Parasitology Research

, Volume 118, Issue 6, pp 1885–1897 | Cite as

Axenic amastigote cultivation and in vitro development of Leishmania orientalis

  • Wetpisit Chanmol
  • Narissara JariyapanEmail author
  • Pradya Somboon
  • Michelle D. Bates
  • Paul A. Bates
Protozoology - Original Paper


Leishmania (Mundinia) orientalis is a recently described new species that causes leishmaniasis in Thailand. To facilitate characterization of this new species, an in vitro culture system to generate L. orientalis axenic amastigotes was developed. In vitro culture conditions of the axenic culture-derived amastigotes were optimized by manipulation of temperature and pH. Four criteria were used to evaluate the resulting L. orientalis axenic amastigotes, i.e., morphology, zymographic analysis of nucleases, cyclic transformation, and infectivity to the human monocytic cell line (THP-1) cells. Results revealed that the best culture condition for L. orientalis axenic amastigotes was Grace’s insect medium supplemented with FCS 20%, 2% human urine, 1% BME vitamins, and 25 μg/ml gentamicin sulfate, pH 5.5 at 35 °C. For promastigotes, the condition was M199 medium, 10% FCS supplemented with 2% human urine, 1% BME vitamins, and 25 μg/ml gentamicin sulfate, pH 6.8 at 26 °C. Morphological characterization revealed six main stages of the parasites including amastigotes, procyclic promastigotes, nectomonad promastigotes, leptomonad promastigotes, metacyclic promastigotes, and paramastigotes. Also, changes in morphology during the cycle were accompanied by changes in zymographic profiles of nucleases. The developmental cycle of L. orientalis in vitro was complete in 12 days using both culture systems. The infectivity to THP-1 macrophages and intracellular growth of the axenic amastigotes was similar to that of THP-1 derived intracellular amastigotes. These results confirmed the successful axenic cultivation of L. orientalis amastigotes. The axenic amastigotes and promastigotes can be used for further study on infection in permissive vectors and animals.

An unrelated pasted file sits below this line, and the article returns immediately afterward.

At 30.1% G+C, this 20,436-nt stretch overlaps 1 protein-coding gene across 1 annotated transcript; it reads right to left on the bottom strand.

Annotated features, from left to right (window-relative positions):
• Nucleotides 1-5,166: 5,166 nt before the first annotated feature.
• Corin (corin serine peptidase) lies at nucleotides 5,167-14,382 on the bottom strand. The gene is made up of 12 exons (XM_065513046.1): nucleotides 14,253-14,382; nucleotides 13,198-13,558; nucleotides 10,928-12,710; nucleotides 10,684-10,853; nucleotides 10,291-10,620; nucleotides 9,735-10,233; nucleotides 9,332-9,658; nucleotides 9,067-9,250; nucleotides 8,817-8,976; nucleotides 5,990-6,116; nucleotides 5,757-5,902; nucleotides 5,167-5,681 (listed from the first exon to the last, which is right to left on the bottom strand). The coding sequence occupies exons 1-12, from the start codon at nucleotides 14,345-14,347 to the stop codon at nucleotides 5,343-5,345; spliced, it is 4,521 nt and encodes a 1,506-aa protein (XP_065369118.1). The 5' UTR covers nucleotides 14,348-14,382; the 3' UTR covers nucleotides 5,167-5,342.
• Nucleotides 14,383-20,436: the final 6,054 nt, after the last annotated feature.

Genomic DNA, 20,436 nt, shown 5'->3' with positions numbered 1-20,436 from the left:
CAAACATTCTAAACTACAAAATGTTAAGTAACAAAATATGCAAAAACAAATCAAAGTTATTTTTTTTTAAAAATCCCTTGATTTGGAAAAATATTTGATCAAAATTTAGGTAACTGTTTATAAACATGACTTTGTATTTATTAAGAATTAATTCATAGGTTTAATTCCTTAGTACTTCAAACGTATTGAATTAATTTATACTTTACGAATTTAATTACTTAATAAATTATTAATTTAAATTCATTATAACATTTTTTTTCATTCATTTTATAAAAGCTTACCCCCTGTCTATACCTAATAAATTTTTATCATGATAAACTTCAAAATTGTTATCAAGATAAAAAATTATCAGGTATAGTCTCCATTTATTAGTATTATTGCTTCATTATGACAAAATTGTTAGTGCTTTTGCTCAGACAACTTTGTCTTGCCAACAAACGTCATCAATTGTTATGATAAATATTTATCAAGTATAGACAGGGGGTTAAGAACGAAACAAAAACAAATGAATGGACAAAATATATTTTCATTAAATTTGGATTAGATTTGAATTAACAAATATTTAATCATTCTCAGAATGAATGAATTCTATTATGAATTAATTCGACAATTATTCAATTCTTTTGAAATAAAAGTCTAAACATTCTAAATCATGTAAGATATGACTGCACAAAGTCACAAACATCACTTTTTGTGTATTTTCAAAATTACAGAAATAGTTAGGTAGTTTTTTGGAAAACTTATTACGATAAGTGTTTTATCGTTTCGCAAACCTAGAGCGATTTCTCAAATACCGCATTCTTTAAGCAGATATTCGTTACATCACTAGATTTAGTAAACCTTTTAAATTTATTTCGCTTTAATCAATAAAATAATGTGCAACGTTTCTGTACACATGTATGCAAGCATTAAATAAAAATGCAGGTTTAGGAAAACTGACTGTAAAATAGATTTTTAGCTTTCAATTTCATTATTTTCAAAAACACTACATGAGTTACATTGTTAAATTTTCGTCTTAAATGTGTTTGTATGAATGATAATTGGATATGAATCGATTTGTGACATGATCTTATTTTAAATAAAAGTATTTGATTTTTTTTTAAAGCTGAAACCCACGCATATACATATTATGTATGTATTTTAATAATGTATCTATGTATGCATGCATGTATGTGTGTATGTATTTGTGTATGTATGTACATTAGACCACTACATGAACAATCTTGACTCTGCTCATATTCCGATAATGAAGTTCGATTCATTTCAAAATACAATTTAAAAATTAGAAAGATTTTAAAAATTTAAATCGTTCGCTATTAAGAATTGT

Leishmania Thailand Axenic amastigote Promastigote Culture Zymography 



We thank Assoc. Prof. Dr. Sirida Yangshim of the Department of Microbiology, Faculty of Medicine, Chiang Mai University for the human monocytic cell line.

Author contributions

NJ and PAB conceived and designed study. WC and MDB performed research. NJ, PS, and WC analyzed data. NJ, WC, and PAB wrote the paper. All authors read and approved the final version of the manuscript.


This work was supported by the Thailand Research Fund through the Royal Golden Jubilee Ph.D. Program (grant number: PHD/0065/2556 to NJ for WC), the Faculty of Medicine Endowment Fund (grant number: 024/2558 to NJ), and the Diamond Research Grant (grant number: PAR-2560-04663 to NJ), Faculty of Medicine, Chiang Mai University. In addition, the Chiang Mai University provided the budget for our Excellence Center in Insect Vector Study (grant number: 2562 to NJ).

Compliance with ethical standards


The funders had no role in study design, data collection and analysis, decision to publish, or preparation of the manuscript.

Conflict of interest

The authors declare that they have no conflict of interest.


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Copyright information

© Springer-Verlag GmbH Germany, part of Springer Nature 2019

Authors and Affiliations

  1. 1.Graduate PhD’s Degree Program in Parasitology, Faculty of MedicineChiang Mai UniversityChiang MaiThailand
  2. 2.Center of Insect Vector Study, Department of Parasitology, Faculty of MedicineChiang Mai UniversityChiang MaiThailand
  3. 3.Division of Biomedical and Life Sciences, Faculty of Health and MedicineLancaster UniversityLancasterUK

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